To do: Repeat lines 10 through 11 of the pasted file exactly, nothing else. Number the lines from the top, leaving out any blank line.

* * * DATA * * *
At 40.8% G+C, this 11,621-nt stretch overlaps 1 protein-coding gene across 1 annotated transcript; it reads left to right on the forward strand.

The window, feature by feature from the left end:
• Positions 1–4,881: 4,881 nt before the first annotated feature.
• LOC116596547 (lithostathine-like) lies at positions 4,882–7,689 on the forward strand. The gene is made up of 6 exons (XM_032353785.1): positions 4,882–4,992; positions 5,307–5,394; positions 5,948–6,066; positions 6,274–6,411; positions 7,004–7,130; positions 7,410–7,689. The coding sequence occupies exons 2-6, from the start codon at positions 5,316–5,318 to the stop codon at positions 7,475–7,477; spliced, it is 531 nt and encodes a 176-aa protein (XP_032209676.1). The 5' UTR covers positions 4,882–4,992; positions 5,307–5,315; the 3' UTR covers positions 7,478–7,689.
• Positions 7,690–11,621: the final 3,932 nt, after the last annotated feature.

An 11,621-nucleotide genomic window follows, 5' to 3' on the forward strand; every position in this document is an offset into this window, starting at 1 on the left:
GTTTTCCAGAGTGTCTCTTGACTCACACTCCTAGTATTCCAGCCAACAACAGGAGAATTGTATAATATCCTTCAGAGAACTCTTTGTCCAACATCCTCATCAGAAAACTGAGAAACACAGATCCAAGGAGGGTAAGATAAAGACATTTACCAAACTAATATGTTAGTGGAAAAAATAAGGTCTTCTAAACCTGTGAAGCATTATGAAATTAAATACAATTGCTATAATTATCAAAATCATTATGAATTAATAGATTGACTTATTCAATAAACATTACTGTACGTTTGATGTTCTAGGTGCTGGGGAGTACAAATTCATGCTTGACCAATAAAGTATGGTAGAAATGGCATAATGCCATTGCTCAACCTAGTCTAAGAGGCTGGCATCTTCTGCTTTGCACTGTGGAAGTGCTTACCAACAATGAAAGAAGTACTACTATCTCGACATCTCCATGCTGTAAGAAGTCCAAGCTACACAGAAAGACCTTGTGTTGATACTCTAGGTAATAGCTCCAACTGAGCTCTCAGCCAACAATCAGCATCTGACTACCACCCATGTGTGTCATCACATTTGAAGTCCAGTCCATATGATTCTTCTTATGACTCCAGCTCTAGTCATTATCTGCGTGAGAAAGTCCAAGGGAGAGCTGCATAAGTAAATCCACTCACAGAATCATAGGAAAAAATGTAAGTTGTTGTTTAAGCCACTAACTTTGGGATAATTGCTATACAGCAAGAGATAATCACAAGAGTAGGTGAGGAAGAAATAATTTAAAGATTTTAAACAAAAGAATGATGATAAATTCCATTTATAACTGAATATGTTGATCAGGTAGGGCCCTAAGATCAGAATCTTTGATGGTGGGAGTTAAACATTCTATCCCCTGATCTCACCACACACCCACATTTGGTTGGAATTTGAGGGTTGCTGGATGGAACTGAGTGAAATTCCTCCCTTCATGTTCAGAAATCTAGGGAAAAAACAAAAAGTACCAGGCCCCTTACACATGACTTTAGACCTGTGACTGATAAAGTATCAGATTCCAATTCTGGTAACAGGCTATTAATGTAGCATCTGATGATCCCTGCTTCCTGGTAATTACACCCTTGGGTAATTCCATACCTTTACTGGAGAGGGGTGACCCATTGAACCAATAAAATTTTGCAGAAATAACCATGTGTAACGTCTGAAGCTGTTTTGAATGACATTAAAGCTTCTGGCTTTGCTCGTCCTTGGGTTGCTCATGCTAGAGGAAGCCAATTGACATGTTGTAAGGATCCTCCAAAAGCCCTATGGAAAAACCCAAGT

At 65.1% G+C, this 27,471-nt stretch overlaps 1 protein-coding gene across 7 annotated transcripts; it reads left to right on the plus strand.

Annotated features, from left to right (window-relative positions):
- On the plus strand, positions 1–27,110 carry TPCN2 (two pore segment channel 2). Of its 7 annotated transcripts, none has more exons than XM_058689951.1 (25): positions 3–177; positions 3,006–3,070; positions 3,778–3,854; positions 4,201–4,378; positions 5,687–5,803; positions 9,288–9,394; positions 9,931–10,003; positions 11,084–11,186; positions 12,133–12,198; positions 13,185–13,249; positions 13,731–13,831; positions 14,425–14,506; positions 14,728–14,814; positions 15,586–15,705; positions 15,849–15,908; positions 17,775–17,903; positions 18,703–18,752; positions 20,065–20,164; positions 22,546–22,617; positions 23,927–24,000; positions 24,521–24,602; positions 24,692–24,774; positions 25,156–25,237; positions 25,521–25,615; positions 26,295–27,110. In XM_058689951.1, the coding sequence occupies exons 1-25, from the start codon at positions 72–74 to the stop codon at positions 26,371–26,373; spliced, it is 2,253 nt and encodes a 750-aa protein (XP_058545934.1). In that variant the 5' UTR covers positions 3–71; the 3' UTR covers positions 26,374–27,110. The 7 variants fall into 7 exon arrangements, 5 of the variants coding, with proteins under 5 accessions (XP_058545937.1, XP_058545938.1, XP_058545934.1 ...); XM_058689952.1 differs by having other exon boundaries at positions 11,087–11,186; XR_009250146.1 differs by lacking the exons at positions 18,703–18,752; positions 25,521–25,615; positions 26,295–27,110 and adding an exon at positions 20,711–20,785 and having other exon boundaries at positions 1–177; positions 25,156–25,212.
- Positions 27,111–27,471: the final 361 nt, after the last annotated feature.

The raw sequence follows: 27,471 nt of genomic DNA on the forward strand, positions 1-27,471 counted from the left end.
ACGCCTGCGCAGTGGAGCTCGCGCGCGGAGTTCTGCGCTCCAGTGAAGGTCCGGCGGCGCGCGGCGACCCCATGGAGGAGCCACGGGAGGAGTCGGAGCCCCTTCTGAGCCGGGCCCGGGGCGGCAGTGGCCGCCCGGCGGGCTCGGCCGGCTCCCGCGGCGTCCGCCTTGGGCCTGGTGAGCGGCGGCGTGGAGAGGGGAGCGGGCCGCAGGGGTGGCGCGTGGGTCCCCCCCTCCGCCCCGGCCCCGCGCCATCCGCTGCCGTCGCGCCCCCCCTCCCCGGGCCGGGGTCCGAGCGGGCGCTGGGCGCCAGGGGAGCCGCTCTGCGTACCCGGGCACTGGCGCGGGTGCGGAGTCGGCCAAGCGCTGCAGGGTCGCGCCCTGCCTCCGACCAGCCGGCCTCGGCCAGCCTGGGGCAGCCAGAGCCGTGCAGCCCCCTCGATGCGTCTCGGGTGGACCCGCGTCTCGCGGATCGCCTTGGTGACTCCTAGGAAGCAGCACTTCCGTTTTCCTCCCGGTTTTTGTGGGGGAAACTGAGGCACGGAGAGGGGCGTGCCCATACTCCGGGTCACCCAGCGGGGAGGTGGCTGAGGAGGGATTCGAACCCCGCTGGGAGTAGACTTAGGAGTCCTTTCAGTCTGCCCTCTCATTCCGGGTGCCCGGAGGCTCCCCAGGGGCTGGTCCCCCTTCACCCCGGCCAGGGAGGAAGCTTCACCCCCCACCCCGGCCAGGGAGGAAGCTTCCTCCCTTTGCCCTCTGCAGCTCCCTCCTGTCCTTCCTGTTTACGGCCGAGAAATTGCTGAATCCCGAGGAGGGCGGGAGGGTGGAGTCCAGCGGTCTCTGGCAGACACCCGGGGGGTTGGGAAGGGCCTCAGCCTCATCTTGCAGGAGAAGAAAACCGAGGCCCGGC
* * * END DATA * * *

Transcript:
- On the plus strand, positions 1–27,110 carry TPCN2 (two pore segment channel 2). Of its 7 annotated transcripts, none has more exons than XM_058689951.1 (25): positions 3–177; positions 3,006–3,070; positions 3,778–3,854; positions 4,201–4,378; positions 5,687–5,803; positions 9,288–9,394; positions 9,931–10,003; positions 11,084–11,186; positions 12,133–12,198; positions 13,185–13,249; positions 13,731–13,831; positions 14,425–14,506; positions 14,728–14,814; positions 15,586–15,705; positions 15,849–15,908; positions 17,775–17,903; positions 18,703–18,752; positions 20,065–20,164; positions 22,546–22,617; positions 23,927–24,000; positions 24,521–24,602; positions 24,692–24,774; positions 25,156–25,237; positions 25,521–25,615; positions 26,295–27,110. In XM_058689951.1, the coding sequence occupies exons 1-25, from the start codon at positions 72–74 to the stop codon at positions 26,371–26,373; spliced, it is 2,253 nt and encodes a 750-aa protein (XP_058545934.1). In that variant the 5' UTR covers positions 3–71; the 3' UTR covers positions 26,374–27,110. The 7 variants fall into 7 exon arrangements, 5 of the variants coding, with proteins under 5 accessions (XP_058545937.1, XP_058545938.1, XP_058545934.1 ...); XM_058689952.1 differs by having other exon boundaries at positions 11,087–11,186; XR_009250146.1 differs by lacking the exons at positions 18,703–18,752; positions 25,521–25,615; positions 26,295–27,110 and adding an exon at positions 20,711–20,785 and having other exon boundaries at positions 1–177; positions 25,156–25,212.
- Positions 27,111–27,471: the final 361 nt, after the last annotated feature.